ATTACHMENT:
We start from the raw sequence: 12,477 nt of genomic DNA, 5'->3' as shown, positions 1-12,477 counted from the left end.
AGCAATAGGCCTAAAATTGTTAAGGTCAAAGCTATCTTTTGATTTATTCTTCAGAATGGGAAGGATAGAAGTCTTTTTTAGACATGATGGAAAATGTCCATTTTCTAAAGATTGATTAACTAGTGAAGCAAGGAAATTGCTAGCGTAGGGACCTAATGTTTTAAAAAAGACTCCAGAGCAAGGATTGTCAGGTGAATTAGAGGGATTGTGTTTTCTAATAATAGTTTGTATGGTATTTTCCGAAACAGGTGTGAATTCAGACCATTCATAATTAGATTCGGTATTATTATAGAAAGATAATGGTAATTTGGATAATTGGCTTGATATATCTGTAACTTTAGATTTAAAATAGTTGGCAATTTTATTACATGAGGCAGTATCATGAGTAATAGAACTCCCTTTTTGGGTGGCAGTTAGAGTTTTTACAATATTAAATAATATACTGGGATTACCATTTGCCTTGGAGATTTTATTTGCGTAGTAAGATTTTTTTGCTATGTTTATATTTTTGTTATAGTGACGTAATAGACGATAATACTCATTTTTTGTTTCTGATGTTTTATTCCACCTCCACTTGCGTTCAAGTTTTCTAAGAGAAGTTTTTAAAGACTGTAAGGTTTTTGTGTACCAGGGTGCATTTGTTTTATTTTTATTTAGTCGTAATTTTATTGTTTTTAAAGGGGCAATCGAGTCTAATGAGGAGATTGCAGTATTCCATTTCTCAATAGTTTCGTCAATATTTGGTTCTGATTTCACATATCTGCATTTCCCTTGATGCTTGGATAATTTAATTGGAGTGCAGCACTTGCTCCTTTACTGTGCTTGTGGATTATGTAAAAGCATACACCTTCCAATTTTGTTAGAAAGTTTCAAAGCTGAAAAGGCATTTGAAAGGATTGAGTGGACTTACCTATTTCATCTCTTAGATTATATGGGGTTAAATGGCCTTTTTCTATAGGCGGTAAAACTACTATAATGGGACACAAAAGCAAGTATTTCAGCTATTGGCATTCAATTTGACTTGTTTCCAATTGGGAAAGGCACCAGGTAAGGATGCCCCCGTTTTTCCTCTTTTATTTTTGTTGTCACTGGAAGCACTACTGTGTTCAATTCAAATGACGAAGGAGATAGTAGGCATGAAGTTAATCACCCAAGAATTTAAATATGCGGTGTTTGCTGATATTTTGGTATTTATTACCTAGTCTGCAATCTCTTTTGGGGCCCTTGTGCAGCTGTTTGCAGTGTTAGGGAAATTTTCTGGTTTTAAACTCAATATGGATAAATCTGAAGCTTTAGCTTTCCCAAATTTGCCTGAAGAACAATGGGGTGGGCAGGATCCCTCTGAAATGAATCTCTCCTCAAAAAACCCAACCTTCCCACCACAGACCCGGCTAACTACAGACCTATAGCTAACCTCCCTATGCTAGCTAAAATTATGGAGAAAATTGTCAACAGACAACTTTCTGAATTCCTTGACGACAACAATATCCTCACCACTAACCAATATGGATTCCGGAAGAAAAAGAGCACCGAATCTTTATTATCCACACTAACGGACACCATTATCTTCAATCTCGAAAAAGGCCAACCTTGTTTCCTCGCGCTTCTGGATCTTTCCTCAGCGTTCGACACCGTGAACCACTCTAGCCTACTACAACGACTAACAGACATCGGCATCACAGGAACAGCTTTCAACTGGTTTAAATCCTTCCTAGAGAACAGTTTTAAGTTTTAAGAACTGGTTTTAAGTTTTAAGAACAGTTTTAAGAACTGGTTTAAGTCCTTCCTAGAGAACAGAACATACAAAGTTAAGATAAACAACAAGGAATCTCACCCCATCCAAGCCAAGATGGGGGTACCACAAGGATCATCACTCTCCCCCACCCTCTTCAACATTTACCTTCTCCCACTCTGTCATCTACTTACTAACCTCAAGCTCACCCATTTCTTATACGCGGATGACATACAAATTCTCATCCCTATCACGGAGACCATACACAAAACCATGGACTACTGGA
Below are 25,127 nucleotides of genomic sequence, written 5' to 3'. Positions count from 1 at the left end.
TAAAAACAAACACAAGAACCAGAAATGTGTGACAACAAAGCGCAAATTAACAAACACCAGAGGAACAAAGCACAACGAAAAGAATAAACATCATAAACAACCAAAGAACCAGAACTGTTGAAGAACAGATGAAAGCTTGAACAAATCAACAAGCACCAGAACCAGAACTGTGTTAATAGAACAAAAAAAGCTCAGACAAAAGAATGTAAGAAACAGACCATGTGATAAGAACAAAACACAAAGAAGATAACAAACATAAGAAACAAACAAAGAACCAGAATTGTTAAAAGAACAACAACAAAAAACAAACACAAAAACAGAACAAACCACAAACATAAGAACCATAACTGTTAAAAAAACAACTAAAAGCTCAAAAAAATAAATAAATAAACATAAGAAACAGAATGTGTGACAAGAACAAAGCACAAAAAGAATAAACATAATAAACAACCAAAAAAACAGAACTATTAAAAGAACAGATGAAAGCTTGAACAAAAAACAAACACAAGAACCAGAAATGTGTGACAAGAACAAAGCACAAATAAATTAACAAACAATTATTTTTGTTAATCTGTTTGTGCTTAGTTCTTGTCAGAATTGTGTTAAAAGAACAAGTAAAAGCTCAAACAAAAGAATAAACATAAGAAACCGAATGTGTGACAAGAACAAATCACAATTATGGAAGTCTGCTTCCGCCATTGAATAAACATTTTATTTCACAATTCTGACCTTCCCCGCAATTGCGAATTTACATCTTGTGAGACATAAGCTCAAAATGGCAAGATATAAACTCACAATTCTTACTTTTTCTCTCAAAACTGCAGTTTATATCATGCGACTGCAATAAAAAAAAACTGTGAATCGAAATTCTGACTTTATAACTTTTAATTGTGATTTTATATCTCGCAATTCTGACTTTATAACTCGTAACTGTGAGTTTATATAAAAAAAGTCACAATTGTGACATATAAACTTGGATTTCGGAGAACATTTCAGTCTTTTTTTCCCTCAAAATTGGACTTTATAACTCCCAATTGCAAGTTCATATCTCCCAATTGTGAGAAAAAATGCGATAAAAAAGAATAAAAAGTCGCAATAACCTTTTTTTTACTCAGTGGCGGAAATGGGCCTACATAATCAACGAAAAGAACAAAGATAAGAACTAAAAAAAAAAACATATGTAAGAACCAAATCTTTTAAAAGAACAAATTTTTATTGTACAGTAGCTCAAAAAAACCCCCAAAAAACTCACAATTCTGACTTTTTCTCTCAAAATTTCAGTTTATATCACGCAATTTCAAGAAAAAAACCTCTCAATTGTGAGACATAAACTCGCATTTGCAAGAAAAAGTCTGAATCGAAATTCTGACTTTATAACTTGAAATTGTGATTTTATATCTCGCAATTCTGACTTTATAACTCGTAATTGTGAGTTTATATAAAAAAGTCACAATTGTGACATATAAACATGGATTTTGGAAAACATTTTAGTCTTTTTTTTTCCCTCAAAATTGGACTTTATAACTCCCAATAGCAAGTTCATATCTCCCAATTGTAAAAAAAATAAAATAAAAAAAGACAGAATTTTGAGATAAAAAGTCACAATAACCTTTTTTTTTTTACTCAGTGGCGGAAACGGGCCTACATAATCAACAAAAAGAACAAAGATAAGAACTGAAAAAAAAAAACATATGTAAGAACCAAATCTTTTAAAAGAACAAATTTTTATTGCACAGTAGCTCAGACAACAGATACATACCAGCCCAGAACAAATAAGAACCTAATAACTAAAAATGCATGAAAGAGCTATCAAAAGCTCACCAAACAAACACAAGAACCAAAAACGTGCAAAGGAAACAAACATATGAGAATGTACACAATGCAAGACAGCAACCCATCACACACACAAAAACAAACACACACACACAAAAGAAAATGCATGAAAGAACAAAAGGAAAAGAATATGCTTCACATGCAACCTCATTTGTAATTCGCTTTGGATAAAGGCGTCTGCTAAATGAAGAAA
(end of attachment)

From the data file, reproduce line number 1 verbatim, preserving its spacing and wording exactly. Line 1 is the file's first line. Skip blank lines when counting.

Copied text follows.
We start from the raw sequence: 12,477 nt of genomic DNA, 5'->3' as shown, positions 1-12,477 counted from the left end.